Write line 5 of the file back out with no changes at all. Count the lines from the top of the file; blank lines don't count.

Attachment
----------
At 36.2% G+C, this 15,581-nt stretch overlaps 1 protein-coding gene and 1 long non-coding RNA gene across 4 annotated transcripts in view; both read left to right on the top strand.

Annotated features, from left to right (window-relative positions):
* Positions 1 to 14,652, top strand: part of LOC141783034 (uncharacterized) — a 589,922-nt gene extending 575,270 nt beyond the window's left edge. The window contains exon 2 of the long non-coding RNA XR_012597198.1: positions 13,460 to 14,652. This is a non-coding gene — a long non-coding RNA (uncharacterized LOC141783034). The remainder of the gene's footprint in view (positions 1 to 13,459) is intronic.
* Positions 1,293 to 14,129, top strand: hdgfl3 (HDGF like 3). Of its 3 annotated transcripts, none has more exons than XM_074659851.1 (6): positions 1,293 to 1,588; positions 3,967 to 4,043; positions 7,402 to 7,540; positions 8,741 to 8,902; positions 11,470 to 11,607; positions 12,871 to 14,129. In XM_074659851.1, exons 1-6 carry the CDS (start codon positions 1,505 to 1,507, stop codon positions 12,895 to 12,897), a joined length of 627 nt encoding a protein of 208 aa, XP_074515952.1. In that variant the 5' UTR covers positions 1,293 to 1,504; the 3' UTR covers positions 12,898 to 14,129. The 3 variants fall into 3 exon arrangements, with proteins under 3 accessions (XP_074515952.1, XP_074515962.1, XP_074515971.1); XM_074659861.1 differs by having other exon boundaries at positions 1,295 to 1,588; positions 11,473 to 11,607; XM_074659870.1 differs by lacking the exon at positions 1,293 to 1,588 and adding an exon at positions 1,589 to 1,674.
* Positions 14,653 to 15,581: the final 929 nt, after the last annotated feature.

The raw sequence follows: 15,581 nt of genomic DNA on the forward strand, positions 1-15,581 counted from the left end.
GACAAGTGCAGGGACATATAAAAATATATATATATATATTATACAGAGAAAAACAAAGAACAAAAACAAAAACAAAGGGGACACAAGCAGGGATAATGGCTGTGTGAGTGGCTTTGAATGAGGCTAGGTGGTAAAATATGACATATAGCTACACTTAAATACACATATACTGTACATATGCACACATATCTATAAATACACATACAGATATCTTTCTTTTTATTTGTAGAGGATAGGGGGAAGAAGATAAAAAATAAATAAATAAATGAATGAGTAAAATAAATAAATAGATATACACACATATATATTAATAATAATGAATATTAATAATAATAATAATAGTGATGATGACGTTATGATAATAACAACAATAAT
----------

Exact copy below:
* Positions 14,653 to 15,581: the final 929 nt, after the last annotated feature.